Diels Alder Reaction
Diels Alder Reaction is the reaction of a diene with a species capable of reacting with the diene, the dienophile. A diene is a hydrocarbon that contains two carbon double bonds, while a dienophile is an electron-deficient alkene.
The Diels-Alder is also called a [4+2] cycloaddition because a ring is formed by the interaction of four pi electrons of the alkene with two pi electrons of the alkene or alkyne.
The product of the Diels-Alder reaction is usually a structure that contains a cyclohexene ring system.
The mechanism of the reaction involves a cyclic flow of electrons in a single step in which the diene, supplies 4 π electrons and the alkene or alkyne, also called the dienophile, supplies 2 π electrons. In this process, two new sigma bonds which link the former dienophile to the diene and one new pi bond between the former double bonds of the diene are formed.
The reaction involves only pi bonds in the reactants; no sigma bonds are broken. Due to the concerted mechanism, two kinds of selectivity are evident in Diels-Alder reaction products.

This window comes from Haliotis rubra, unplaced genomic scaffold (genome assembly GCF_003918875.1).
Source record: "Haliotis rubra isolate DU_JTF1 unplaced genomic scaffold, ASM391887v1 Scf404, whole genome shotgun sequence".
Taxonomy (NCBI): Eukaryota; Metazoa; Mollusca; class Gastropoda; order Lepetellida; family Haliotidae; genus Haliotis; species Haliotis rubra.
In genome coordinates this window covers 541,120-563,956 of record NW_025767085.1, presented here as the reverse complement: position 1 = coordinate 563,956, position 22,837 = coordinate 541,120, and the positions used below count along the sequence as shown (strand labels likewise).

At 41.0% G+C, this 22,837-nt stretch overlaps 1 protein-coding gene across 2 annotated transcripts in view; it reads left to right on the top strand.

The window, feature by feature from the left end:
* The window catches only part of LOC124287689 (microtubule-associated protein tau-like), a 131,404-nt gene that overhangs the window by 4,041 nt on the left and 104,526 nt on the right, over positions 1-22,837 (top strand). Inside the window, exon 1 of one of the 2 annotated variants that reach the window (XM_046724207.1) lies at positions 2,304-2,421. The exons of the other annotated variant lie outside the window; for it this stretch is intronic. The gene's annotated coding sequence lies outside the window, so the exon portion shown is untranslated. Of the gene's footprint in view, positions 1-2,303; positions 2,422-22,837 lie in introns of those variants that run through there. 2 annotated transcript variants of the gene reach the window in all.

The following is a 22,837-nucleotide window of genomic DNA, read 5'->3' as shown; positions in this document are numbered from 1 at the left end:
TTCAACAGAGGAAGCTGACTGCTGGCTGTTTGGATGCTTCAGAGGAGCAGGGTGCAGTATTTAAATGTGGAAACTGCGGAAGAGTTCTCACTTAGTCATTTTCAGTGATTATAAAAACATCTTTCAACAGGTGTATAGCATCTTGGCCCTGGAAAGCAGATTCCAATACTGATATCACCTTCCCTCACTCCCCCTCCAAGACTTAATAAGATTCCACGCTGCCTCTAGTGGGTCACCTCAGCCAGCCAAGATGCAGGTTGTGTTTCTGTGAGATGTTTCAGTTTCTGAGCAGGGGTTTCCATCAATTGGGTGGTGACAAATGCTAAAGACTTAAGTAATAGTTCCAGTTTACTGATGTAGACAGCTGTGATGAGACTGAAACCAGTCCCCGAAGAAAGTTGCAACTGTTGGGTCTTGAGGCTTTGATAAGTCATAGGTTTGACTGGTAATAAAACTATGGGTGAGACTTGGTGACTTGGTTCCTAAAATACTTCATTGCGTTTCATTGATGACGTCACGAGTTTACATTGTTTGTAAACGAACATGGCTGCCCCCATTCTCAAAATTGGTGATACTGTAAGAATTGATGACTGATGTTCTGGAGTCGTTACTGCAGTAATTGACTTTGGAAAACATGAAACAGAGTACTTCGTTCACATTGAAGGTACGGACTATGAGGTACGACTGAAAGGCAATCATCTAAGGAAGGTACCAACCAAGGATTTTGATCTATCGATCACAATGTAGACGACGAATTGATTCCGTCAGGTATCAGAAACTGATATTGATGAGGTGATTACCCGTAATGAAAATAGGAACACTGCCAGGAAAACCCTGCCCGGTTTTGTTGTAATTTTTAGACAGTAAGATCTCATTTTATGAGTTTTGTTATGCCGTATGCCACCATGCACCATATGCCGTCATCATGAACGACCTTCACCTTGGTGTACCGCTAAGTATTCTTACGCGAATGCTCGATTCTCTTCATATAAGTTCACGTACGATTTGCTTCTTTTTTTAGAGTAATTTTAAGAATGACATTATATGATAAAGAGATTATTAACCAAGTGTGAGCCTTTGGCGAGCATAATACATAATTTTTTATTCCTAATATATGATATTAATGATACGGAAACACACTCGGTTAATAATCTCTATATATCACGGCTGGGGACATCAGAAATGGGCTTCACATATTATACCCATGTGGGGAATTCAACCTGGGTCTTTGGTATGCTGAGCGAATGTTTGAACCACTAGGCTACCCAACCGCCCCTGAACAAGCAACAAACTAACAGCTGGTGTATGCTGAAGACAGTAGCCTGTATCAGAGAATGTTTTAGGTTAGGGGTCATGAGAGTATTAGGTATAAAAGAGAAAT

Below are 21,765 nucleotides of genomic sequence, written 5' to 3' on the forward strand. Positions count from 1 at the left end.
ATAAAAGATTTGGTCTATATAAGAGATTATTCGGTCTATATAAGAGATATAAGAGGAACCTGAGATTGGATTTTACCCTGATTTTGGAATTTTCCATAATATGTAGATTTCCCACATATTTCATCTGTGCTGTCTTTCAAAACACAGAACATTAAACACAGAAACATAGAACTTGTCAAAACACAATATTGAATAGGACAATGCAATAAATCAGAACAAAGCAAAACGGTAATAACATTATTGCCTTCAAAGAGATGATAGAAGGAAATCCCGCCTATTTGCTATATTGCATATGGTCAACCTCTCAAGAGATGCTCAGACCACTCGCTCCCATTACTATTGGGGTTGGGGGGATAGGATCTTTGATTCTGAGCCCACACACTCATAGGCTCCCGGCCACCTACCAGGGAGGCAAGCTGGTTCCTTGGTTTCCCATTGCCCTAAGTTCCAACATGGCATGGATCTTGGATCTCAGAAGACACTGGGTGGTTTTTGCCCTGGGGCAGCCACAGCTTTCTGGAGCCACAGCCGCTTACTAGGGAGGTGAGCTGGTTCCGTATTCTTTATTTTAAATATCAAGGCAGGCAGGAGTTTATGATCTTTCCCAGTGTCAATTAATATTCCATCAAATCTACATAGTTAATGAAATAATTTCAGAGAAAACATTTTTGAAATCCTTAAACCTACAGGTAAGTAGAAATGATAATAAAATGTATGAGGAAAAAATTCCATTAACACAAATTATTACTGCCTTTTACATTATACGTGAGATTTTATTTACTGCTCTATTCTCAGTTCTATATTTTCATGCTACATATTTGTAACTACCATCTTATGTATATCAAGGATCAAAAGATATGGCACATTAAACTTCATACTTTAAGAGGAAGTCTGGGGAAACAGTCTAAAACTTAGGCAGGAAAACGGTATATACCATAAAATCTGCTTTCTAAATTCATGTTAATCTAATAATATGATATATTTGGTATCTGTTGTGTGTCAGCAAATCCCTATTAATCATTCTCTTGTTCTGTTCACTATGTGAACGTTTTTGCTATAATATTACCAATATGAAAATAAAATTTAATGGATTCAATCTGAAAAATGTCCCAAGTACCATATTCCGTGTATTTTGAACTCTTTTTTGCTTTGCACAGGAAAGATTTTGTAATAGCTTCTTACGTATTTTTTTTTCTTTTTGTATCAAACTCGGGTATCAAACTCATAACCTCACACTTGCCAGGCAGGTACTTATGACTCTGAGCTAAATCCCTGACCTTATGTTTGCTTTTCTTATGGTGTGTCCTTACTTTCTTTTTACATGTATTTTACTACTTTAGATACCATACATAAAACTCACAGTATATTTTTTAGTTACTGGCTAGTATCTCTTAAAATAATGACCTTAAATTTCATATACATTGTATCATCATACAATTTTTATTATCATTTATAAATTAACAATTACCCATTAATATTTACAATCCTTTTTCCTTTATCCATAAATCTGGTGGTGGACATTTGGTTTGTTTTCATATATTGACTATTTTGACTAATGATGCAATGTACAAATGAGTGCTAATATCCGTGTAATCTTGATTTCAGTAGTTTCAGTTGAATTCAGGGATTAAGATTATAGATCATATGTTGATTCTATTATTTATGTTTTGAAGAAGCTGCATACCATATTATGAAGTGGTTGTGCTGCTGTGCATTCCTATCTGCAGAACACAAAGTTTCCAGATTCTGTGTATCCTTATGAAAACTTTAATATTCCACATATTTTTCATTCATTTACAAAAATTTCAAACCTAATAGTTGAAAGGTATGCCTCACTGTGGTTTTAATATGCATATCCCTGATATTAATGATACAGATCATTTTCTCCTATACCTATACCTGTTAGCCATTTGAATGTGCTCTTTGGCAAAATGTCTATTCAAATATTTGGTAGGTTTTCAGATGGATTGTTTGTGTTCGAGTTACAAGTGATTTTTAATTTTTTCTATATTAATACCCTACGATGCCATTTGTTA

The stereochemistry of the dienophile is retained in the product. If the substituents of the dienophile are cis, they remain cis in the product. If they are trans, they remain trans in the product. If the diene is cyclic, and if the dienophile has cis substituents, then two stereochemical outcomes are possible.
The endo isomer is more sterically hindered than the exo. In spite of this, the endo tends to predominate in cases where the R substituents have a system that is conjugated with that of the dienophile double bond. During cyclization favorable interaction between the substituent system and that of the diene overcomes the steric hindrance and thus favors the endo isomer over the exo. Electron withdrawing groups on the dienophile and electron-donating groups on the diene can speed up this reaction. The dienophile is the part of the reaction that